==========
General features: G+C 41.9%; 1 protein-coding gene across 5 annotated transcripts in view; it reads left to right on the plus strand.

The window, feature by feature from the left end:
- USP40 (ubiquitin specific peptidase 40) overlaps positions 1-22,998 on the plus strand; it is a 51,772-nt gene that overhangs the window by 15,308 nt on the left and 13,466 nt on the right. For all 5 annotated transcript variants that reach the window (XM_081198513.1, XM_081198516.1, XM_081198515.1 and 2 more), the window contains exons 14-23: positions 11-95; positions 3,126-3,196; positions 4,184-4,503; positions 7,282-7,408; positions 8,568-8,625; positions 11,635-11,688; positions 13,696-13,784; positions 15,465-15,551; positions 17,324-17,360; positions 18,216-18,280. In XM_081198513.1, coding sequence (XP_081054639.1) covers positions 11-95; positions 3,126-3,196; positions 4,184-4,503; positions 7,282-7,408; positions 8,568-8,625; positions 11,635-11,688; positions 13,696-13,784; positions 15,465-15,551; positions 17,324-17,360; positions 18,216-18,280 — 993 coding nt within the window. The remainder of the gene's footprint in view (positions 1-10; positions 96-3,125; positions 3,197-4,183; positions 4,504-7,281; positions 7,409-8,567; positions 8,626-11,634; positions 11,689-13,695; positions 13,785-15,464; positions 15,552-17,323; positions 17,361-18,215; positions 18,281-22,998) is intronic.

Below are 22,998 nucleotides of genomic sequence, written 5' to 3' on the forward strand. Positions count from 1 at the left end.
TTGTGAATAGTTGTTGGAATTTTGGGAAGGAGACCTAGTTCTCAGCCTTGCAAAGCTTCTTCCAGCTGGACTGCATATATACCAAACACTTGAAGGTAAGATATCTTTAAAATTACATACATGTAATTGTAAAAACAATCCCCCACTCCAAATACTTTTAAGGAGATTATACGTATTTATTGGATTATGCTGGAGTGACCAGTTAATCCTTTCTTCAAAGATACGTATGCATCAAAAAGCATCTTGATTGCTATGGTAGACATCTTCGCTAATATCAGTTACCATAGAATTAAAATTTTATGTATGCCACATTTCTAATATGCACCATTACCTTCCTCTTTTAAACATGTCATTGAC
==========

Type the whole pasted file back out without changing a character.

General features: G+C 41.9%; 1 protein-coding gene across 5 annotated transcripts in view; it reads left to right on the plus strand.

The window, feature by feature from the left end:
- USP40 (ubiquitin specific peptidase 40) overlaps positions 1-22,998 on the plus strand; it is a 51,772-nt gene that overhangs the window by 15,308 nt on the left and 13,466 nt on the right. For all 5 annotated transcript variants that reach the window (XM_081198513.1, XM_081198516.1, XM_081198515.1 and 2 more), the window contains exons 14-23: positions 11-95; positions 3,126-3,196; positions 4,184-4,503; positions 7,282-7,408; positions 8,568-8,625; positions 11,635-11,688; positions 13,696-13,784; positions 15,465-15,551; positions 17,324-17,360; positions 18,216-18,280. In XM_081198513.1, coding sequence (XP_081054639.1) covers positions 11-95; positions 3,126-3,196; positions 4,184-4,503; positions 7,282-7,408; positions 8,568-8,625; positions 11,635-11,688; positions 13,696-13,784; positions 15,465-15,551; positions 17,324-17,360; positions 18,216-18,280 — 993 coding nt within the window. The remainder of the gene's footprint in view (positions 1-10; positions 96-3,125; positions 3,197-4,183; positions 4,504-7,281; positions 7,409-8,567; positions 8,626-11,634; positions 11,689-13,695; positions 13,785-15,464; positions 15,552-17,323; positions 17,361-18,215; positions 18,281-22,998) is intronic.

Below are 22,998 nucleotides of genomic sequence, written 5' to 3' on the forward strand. Positions count from 1 at the left end.
TTGTGAATAGTTGTTGGAATTTTGGGAAGGAGACCTAGTTCTCAGCCTTGCAAAGCTTCTTCCAGCTGGACTGCATATATACCAAACACTTGAAGGTAAGATATCTTTAAAATTACATACATGTAATTGTAAAAACAATCCCCCACTCCAAATACTTTTAAGGAGATTATACGTATTTATTGGATTATGCTGGAGTGACCAGTTAATCCTTTCTTCAAAGATACGTATGCATCAAAAAGCATCTTGATTGCTATGGTAGACATCTTCGCTAATATCAGTTACCATAGAATTAAAATTTTATGTATGCCACATTTCTAATATGCACCATTACCTTCCTCTTTTAAACATGTCATTGAC